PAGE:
- During the summer months the snakes were active in the evenings and mornings. They were mostly inactive during the warmest part of the day. In the fall and spring, activity mirrored ambient temps in the garage for the most part. I observed the females more active at lower temperatures than the males. In fact, until I placed the males in the female’s cages in April, the males mostly stayed on the cool side of the cage away from the heat source. They were not very active, nor showed any interest in feeding at this time. During spring the females were active and roaming their cages even on cool spring days with ambient temps in the 50’s. I was surprised how cold tolerant the females were. Winter activity was scarce to non-existent. During brief warm ups, usually one or two of the snakes would come out of their hide box and explore a little. I observed every snake at one time or the other come out of their hide box and explore at some point during brumation.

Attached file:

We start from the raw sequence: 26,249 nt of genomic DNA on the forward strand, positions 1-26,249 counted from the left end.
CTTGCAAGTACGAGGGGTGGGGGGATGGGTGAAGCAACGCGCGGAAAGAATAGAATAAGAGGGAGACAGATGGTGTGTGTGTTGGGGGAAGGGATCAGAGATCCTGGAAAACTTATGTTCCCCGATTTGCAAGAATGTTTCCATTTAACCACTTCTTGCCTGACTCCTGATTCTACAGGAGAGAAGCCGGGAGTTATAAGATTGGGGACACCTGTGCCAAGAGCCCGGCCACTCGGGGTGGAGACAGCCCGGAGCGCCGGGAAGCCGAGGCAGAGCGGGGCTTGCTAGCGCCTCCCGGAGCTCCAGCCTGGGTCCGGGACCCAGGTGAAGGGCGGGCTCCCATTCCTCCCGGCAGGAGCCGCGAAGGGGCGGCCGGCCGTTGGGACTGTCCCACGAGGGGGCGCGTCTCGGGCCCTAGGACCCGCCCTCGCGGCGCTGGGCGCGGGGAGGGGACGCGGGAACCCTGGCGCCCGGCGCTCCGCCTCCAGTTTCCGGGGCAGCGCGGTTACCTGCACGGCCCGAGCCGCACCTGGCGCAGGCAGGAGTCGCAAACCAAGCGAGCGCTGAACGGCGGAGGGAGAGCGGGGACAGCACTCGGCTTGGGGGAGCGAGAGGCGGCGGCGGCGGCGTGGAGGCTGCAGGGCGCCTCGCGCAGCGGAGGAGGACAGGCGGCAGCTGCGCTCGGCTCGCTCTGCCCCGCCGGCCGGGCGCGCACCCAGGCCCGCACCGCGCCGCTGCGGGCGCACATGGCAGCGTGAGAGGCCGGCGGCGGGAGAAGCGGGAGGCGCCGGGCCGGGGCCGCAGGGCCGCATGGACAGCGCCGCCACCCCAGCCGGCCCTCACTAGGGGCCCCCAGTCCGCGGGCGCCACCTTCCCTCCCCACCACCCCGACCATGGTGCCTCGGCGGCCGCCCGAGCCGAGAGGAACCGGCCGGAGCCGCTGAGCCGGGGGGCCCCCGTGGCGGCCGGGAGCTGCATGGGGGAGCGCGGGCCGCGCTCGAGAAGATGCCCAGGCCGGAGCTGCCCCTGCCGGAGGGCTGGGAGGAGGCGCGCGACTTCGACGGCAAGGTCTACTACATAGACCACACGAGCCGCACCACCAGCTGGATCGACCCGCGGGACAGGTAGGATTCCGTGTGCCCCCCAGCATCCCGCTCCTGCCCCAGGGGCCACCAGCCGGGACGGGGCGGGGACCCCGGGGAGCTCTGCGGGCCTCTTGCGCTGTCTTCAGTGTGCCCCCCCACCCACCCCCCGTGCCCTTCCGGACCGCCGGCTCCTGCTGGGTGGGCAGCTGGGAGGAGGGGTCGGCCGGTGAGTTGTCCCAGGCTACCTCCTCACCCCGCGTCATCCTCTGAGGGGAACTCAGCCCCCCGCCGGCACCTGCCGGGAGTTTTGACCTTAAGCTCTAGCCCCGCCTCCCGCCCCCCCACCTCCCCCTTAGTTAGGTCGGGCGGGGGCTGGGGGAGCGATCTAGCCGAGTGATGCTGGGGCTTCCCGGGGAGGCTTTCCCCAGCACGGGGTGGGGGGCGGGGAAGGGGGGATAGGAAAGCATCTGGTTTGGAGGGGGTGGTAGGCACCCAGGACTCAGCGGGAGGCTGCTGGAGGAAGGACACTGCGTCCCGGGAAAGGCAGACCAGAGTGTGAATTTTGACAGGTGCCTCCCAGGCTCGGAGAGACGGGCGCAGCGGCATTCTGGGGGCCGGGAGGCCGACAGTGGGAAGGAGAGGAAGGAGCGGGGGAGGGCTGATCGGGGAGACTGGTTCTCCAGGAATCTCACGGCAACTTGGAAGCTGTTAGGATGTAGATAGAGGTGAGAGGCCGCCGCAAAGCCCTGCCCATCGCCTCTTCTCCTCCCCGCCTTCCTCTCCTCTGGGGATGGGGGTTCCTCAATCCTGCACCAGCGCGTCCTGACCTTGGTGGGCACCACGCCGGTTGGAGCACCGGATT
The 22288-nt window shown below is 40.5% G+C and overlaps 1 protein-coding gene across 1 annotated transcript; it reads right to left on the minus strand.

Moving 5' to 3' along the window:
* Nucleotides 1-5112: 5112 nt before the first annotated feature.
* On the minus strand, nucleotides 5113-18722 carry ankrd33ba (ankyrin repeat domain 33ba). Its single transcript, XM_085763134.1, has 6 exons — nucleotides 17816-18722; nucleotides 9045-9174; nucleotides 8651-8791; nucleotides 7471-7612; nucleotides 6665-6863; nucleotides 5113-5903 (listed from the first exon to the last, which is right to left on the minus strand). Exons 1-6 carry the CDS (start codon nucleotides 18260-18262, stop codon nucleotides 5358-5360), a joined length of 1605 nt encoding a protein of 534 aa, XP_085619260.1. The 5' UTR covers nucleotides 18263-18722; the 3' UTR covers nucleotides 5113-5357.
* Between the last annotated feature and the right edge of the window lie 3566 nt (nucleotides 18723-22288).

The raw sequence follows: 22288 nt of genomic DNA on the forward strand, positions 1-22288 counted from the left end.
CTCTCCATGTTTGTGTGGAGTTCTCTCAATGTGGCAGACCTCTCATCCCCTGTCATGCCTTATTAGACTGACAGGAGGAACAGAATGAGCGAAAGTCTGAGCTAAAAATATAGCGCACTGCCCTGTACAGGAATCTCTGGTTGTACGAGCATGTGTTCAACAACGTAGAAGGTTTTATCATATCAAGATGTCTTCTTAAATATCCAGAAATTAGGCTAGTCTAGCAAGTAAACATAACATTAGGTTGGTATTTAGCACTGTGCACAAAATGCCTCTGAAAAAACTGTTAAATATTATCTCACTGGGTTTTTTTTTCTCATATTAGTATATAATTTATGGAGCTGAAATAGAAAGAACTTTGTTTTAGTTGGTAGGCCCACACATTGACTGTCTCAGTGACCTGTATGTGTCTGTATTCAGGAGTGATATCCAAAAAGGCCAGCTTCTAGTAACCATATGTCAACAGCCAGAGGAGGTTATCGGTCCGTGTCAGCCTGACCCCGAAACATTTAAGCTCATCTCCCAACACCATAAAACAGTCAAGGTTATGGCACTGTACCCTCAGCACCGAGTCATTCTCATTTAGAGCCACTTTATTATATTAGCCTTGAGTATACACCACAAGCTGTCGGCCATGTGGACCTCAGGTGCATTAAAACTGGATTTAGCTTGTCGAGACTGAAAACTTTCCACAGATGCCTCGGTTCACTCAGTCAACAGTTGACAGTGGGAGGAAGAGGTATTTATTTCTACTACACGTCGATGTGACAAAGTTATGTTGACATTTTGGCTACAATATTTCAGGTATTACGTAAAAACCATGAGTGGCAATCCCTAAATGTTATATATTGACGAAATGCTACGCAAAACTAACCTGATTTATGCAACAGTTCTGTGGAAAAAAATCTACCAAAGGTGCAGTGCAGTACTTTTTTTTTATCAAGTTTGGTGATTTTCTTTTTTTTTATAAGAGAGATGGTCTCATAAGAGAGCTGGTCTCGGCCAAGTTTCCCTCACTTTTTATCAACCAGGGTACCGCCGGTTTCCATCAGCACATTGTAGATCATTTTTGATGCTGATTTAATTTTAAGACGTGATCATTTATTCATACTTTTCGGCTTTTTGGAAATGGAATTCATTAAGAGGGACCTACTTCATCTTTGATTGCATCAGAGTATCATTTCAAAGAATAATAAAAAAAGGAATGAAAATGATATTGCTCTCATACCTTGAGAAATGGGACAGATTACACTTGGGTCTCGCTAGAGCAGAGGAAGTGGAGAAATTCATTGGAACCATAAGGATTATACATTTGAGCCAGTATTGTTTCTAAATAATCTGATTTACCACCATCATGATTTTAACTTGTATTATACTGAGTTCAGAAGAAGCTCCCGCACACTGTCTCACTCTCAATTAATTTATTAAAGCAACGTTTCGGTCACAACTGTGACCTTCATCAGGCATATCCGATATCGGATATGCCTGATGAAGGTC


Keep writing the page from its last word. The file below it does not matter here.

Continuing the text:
Feeding;